CHICAGO - Chicago police have released crime statistics from 2016, with a police spokesman calling it an "unacceptable rise in violence."
In the worst violence in nearly 20 years, Chicago saw 762 murders, 3,550 shooting incidents and 4,331 shooting victims.
Police superintendent Eddie Johnson called 2016 a challenging year and blamed last year's dramatic increase in gun violence on what he calls "criminals emboldened by the current anti-police climate nationwide."
But at Sunday's press conference, it was about looking forward, not backward.
In unveiling the department's crime-fighting strategy for the upcoming year, Johnson spoke of three pillars:
1. Addressing the flaws in sentencing guidelines for repeat gun offenders, who are blamed for most of the city's gun violence.
2. Targeted, data-driven enforcement, led by the launch of new intelligence centers on the south and west sides
3. Renewed community engagement and partnership programs, aimed at making community policing a department-wide philosophy.
And while much of the press conference was aimed at showcasing the tools and technology being launched at these new intelligence centers, Johnson's toughest words were aimed at legislators, who despite continuous calls from the department in recent years, have not moved to toughen sentences for repeat gun offenders.
"If you're a leader or policy-maker that has anything to do with Cook County or the city of Chicago you should find it reprehensible that we had over 700 homicides last year. That's just unacceptable. And if you think that's okay, then I have a problem with you," Johnson said.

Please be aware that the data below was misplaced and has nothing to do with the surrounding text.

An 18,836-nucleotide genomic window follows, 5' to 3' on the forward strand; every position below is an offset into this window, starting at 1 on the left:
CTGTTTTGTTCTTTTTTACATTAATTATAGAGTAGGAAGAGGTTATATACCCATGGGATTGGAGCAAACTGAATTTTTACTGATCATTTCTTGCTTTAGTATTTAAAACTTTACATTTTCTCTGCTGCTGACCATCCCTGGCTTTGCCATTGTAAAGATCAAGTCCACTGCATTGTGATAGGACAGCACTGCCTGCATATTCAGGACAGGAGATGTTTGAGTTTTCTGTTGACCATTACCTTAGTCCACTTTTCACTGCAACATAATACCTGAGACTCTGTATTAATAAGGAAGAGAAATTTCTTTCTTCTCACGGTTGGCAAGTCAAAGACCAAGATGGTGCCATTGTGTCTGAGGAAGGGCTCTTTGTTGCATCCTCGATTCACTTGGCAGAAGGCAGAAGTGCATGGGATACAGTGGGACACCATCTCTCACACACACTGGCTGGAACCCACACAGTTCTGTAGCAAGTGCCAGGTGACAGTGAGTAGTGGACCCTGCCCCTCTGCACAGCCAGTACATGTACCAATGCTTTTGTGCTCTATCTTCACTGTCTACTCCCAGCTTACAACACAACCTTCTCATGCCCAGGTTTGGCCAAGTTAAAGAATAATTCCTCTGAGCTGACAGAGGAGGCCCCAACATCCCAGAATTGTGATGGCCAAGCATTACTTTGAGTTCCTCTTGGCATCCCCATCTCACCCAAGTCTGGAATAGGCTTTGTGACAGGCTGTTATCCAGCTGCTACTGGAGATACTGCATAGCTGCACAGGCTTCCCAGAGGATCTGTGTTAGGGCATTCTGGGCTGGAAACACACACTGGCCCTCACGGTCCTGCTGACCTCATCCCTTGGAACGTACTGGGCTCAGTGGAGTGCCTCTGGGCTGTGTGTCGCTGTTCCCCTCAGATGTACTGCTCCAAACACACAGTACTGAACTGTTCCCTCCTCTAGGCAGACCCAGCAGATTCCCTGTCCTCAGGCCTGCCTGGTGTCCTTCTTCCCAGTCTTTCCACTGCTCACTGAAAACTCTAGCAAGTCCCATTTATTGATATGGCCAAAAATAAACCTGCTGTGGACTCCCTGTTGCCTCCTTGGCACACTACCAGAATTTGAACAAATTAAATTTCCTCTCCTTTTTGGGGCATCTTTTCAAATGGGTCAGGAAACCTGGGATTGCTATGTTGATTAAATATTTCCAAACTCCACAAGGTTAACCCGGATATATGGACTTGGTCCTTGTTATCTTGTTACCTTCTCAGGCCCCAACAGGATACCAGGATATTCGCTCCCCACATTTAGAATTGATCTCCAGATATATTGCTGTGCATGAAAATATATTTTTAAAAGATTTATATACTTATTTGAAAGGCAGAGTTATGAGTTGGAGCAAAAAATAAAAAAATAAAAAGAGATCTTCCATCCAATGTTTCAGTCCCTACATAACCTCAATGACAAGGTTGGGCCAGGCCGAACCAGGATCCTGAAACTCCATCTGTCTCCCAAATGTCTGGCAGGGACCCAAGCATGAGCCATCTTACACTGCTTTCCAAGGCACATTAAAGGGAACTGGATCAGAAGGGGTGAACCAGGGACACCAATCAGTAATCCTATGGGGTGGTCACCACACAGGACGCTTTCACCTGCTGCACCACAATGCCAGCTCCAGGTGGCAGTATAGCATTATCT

Johnson also said the department expects to add nearly 1,000 officers by 2018 and said body cameras, which are now in use in seven police districts, will become universal by the end of 2017 as the department strives to become more transparent.
On Saturday, more than 700 crosses were carried down Michigan Avenue, led by Father Michael Pfleger. They represented each life lost due to violence in the city of Chicago in 2016.
The crosses were handmade by a man named George Zanis, who has been building memorials, in Aurora, for mass shootings like Newtown and Orlando.
Police are blaming the vast majority of the violence on gangs and illegal guns on the streets. They took 8,300 guns off the streets in 2016, which police said is a 20 percent increase from 2015.
In order to combat the violence, Chicago police said they plan on creating district-based intelligence centers staffed by district intelligence officers and crime analysts from the University of Chicago Crime Lab. Police are also investing in the ShotSpotter gunshot detection technology and working with state legislators for tougher penalties for repeat gun offenders.